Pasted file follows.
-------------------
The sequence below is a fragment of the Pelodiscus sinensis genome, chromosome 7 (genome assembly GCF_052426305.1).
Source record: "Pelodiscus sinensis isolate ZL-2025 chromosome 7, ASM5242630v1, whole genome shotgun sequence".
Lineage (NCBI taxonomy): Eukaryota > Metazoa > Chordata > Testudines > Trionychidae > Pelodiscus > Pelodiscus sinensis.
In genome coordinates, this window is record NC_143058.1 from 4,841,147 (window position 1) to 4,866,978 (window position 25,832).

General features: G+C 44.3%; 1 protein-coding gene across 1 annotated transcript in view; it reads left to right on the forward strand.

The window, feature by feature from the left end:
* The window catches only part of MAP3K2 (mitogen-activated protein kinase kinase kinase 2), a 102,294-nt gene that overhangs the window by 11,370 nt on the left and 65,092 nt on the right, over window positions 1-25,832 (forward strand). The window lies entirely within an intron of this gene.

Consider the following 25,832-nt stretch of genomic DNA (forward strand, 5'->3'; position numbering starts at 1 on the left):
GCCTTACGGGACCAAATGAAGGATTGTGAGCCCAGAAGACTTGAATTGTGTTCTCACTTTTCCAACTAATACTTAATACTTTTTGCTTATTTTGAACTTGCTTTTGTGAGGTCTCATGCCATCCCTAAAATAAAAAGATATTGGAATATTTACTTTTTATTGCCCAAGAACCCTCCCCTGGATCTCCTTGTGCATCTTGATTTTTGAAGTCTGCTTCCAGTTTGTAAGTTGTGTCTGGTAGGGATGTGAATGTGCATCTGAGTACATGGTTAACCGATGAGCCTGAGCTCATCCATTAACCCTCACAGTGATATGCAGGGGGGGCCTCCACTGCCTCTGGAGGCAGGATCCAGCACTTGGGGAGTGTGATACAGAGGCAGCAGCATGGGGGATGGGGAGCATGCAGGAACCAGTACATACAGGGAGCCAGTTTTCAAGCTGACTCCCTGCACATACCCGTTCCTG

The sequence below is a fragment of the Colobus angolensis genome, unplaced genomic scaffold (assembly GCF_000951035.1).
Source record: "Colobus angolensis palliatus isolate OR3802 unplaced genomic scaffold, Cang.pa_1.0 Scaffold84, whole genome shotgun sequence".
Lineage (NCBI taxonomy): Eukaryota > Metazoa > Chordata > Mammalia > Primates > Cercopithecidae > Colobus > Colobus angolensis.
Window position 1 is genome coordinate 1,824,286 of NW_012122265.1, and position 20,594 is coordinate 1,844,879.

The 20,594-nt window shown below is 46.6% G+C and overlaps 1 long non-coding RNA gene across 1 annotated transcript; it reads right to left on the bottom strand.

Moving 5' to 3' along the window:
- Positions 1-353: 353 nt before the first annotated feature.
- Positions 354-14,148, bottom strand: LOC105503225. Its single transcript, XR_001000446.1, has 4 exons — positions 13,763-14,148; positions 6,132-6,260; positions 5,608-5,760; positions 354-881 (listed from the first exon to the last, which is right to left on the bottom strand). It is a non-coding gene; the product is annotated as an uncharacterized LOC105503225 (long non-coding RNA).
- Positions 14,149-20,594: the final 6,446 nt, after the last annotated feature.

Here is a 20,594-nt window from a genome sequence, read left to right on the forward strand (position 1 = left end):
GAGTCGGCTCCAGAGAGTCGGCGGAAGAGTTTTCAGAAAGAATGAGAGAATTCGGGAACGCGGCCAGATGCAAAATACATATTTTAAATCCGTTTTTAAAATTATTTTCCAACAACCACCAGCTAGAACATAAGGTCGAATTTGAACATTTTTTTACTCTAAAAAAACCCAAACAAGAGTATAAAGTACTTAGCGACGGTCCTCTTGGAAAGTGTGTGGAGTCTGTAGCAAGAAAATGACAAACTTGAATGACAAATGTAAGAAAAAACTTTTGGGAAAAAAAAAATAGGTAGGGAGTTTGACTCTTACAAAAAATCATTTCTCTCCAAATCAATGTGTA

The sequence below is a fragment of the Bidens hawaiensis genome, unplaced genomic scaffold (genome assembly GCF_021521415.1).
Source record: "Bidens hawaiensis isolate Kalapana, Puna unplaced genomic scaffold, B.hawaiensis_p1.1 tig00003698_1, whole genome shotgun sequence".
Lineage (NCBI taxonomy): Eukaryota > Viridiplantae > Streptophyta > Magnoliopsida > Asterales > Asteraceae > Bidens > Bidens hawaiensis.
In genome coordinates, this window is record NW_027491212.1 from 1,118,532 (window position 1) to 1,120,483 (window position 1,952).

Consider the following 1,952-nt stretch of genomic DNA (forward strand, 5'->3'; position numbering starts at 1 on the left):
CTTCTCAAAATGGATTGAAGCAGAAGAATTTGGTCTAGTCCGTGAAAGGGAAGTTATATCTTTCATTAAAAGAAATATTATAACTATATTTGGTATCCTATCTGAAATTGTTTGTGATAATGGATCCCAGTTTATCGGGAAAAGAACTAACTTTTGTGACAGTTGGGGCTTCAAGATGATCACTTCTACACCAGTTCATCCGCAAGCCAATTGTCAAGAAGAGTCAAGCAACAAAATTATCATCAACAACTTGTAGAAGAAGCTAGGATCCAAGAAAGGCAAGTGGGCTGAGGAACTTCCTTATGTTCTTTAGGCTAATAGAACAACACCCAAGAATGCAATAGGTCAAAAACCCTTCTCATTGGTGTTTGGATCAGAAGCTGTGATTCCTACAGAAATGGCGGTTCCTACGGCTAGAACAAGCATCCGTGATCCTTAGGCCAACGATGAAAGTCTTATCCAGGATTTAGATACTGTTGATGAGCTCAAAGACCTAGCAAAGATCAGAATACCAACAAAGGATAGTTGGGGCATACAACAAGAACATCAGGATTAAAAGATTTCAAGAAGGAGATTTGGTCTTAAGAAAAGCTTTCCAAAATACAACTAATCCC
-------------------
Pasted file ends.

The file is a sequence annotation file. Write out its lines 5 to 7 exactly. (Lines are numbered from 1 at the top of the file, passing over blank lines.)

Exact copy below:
General features: G+C 44.3%; 1 protein-coding gene across 1 annotated transcript in view; it reads left to right on the forward strand.

The window, feature by feature from the left end:
* The window catches only part of MAP3K2 (mitogen-activated protein kinase kinase kinase 2), a 102,294-nt gene that overhangs the window by 11,370 nt on the left and 65,092 nt on the right, over window positions 1-25,832 (forward strand). The window lies entirely within an intron of this gene.